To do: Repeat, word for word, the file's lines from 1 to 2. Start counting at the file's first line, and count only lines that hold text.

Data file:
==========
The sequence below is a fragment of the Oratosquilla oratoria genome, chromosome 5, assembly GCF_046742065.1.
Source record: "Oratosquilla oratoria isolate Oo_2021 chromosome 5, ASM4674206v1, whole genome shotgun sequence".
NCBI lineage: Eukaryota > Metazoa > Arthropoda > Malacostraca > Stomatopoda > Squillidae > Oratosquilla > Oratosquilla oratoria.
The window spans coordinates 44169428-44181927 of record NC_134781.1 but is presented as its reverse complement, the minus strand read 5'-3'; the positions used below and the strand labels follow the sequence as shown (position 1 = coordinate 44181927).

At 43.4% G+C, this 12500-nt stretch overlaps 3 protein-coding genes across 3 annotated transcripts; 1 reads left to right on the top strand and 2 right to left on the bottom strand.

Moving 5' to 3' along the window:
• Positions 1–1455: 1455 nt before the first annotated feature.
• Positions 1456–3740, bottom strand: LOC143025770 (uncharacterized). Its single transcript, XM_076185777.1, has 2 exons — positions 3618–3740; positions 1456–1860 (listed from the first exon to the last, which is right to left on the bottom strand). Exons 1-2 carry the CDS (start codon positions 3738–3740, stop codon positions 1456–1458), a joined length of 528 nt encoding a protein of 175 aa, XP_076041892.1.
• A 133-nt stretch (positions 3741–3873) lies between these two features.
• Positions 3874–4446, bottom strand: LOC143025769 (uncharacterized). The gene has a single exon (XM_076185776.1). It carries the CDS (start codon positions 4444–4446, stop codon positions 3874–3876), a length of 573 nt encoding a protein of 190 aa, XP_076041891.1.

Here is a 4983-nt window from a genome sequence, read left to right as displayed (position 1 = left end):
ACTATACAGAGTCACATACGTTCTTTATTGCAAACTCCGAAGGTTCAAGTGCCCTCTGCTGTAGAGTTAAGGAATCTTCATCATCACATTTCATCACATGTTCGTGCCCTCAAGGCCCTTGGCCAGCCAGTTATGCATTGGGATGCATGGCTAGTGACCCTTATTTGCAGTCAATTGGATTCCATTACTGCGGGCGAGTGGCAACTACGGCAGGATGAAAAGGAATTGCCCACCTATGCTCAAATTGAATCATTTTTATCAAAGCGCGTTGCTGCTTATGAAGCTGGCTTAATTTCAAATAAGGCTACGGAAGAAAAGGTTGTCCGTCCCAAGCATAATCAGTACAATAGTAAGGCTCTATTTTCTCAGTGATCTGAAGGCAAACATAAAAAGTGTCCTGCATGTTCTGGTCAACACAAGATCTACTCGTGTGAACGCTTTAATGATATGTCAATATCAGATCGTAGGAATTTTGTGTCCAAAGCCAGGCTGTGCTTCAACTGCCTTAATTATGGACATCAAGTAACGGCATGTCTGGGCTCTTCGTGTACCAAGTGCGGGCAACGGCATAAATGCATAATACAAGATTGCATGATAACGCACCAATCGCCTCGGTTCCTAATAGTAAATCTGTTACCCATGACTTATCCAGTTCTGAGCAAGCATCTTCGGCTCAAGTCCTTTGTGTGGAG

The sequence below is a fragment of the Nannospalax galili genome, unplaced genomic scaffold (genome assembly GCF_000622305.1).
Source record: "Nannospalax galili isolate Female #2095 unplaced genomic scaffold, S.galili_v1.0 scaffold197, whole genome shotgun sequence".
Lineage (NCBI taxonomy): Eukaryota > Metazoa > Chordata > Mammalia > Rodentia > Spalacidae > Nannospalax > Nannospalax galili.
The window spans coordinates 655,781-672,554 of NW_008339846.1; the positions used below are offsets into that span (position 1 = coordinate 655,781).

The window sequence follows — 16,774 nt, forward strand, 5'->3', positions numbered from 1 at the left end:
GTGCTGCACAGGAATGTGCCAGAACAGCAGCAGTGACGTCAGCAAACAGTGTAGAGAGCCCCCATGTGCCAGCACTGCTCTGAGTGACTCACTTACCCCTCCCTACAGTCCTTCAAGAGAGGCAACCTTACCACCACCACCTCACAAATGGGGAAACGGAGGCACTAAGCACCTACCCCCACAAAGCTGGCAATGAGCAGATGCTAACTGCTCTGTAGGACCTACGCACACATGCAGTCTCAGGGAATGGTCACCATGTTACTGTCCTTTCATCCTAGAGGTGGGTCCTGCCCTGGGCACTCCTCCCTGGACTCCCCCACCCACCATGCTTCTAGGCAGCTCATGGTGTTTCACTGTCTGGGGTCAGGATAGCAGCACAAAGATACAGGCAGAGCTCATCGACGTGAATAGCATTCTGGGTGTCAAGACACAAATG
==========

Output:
The sequence below is a fragment of the Oratosquilla oratoria genome, chromosome 5, assembly GCF_046742065.1.
Source record: "Oratosquilla oratoria isolate Oo_2021 chromosome 5, ASM4674206v1, whole genome shotgun sequence".